Back to Diabetes Basics What is Insulin?


Insulin is a hormone produced by beta cells in the pancreas. It has three important functions:1

  1. Allow glucose to pass into cells, where it is used for energy.
  2. Suppress excess production of sugar in the liver and kidneys.
  3. Suppress breakdown of fat for energy.

In the absence of insulin, blood sugar levels rise because muscle and fat cells aren't able to utilize glucose for energy. They signal the body that they're "hungry." The liver then releases glycogen, a form of stored glucose. This further increases the blood sugar level. When the blood sugar level rises above 180 mg/dl, glucose begins to spill into the urine. Large amounts of water are needed to dissolve the excess sugar, resulting in excessive thirst and urination.

Without glucose for energy, the body begins to metabolize protein and fat. Fat metabolism results in the production of ketones in the liver. Ketones are excreted in the urine along with sodium bicarbonate, which results in a decrease in the pH of the blood. This condition is called acidosis. To correct the acidosis, the body begins a deep, labored respiration, called Kussmaul's respiration. Left unchecked, a person in this situation will fall into a coma and die.

Common Questions

Why do I have to inject insulin?
Insulin must be injected because it is a protein. If it were taken orally, the body's digestive system would break it down, rendering it useless.

Where should I store insulin?
Unopened insulin vials or pens should be kept cool. Storing them in the refrigerator will help them last as long as possible. Never freeze insulin or expose it to extreme heat, however, as freezing can destroy it. Open insulin, whether vials or pens, should be kept at room temperature for a month or longer, depending on the brand of insulin.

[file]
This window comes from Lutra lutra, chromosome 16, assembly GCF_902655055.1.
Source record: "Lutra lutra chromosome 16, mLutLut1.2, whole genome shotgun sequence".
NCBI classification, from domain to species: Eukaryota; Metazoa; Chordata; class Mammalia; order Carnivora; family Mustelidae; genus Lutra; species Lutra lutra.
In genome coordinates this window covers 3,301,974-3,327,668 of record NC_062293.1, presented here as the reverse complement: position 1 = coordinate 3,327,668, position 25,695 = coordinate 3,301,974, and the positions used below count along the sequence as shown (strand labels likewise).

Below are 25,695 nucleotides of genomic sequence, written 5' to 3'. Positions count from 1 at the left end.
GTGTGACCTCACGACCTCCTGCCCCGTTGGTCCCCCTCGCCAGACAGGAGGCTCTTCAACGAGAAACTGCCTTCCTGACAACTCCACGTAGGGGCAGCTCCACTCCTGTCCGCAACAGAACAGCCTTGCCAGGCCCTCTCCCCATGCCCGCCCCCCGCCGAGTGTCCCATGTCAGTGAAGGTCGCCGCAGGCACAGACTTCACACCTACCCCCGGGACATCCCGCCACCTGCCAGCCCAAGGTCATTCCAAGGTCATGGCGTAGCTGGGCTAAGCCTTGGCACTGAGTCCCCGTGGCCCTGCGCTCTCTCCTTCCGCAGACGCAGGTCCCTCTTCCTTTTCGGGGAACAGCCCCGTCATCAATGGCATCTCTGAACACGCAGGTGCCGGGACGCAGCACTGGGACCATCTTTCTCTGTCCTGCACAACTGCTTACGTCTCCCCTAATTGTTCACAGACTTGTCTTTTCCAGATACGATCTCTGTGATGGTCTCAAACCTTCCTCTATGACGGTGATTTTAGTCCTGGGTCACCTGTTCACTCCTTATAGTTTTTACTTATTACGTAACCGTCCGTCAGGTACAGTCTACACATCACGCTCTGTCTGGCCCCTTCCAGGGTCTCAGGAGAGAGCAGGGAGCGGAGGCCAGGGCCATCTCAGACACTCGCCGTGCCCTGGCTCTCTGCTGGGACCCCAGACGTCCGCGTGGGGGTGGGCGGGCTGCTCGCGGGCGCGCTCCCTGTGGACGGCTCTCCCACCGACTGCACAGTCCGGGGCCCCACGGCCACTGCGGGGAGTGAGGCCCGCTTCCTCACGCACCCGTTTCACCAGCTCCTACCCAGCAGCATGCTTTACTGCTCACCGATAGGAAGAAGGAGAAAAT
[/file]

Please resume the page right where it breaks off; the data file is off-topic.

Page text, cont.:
Where does insulin come from?
Insulin used by people with diabetes can come from three sources: human (created via recombinant DNA methods), pork, or beef. Beef insulin has been discontinued in the US, and essentially all people who are newly diagnosed are placed on human insulin.

What kinds of insulin are there?
Insulin is classified according to how long the insulin works. There are several types of insulin, listed here in order of rate of action. Be aware that duration of insulin action varies by individual, activity level and location of injection.

Types and Duration of Action of Insulins Available in the United States

Type of Insulin
(Trade Names)
Supplier Appearance Begins Working Peak Activity All Gone
Rapid Acting
Afrezza (Regular insulin) MannKind Inhaled 12 minutes 35 - 45 minutes 2 hours
Fiasp® (insulin aspart) Novo Nordisk Clear 16 - 20 minutes 90 - 120 minutes 5 - 6 hours
NovoLog® / NovoRapid® (insulin aspart) Novo Nordisk Clear 15 - 20 minutes 60 - 180 minutes 3 - 5 hours
Apidra® (insulin glulisine) Sanofi Clear 15 - 20 minutes 60 - 120 minutes 4 - 5 hours
Humalog® (insulin lispro) Eli Lilly Clear 20 - 45 minutes 60 - 120 minutes 4 - 5 hours
Admelog® (insulin lispro) Sanofi Clear 20 - 45 minutes 45 - 150 minutes 3.5 - 4.75 hours
Short Acting
(Humulin, Actrapid, Velosulin®)